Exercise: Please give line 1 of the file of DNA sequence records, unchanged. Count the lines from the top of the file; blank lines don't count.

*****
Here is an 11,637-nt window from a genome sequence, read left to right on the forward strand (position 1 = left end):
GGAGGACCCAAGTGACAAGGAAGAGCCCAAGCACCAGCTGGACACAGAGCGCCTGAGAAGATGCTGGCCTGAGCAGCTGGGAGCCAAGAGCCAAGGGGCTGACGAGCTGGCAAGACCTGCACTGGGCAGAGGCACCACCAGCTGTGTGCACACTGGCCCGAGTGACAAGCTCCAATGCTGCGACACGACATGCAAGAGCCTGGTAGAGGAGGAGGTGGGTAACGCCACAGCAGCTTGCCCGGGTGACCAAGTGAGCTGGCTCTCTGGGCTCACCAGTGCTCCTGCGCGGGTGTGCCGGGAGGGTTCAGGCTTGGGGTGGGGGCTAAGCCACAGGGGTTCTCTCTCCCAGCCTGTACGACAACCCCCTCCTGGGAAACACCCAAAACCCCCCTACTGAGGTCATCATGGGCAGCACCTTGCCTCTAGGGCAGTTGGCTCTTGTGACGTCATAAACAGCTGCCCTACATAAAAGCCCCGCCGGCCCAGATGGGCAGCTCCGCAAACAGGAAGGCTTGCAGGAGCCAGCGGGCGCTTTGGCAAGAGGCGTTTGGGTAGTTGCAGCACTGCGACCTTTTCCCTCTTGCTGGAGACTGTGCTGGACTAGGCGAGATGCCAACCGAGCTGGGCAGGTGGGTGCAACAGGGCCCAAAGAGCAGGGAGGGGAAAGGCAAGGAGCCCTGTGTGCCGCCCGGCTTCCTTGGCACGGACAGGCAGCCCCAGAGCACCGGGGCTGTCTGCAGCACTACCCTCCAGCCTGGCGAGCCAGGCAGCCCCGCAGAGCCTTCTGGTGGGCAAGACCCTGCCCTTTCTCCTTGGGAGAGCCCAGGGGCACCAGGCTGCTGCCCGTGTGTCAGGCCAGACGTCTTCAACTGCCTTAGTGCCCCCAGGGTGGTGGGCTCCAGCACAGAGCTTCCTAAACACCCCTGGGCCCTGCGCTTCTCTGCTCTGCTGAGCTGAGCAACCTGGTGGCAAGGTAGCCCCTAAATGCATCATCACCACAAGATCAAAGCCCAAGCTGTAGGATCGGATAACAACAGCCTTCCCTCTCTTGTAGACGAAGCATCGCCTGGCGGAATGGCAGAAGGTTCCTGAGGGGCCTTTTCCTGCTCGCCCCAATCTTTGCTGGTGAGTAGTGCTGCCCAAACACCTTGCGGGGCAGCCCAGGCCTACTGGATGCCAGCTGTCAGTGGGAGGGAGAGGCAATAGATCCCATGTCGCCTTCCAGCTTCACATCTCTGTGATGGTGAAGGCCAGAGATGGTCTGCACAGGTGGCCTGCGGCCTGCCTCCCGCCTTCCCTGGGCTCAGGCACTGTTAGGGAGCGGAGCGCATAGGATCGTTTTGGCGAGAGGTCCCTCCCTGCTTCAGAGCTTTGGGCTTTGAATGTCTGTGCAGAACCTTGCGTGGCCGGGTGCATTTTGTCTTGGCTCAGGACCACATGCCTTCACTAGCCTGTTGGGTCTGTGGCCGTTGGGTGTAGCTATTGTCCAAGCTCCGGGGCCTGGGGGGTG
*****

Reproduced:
Here is an 11,637-nt window from a genome sequence, read left to right on the forward strand (position 1 = left end):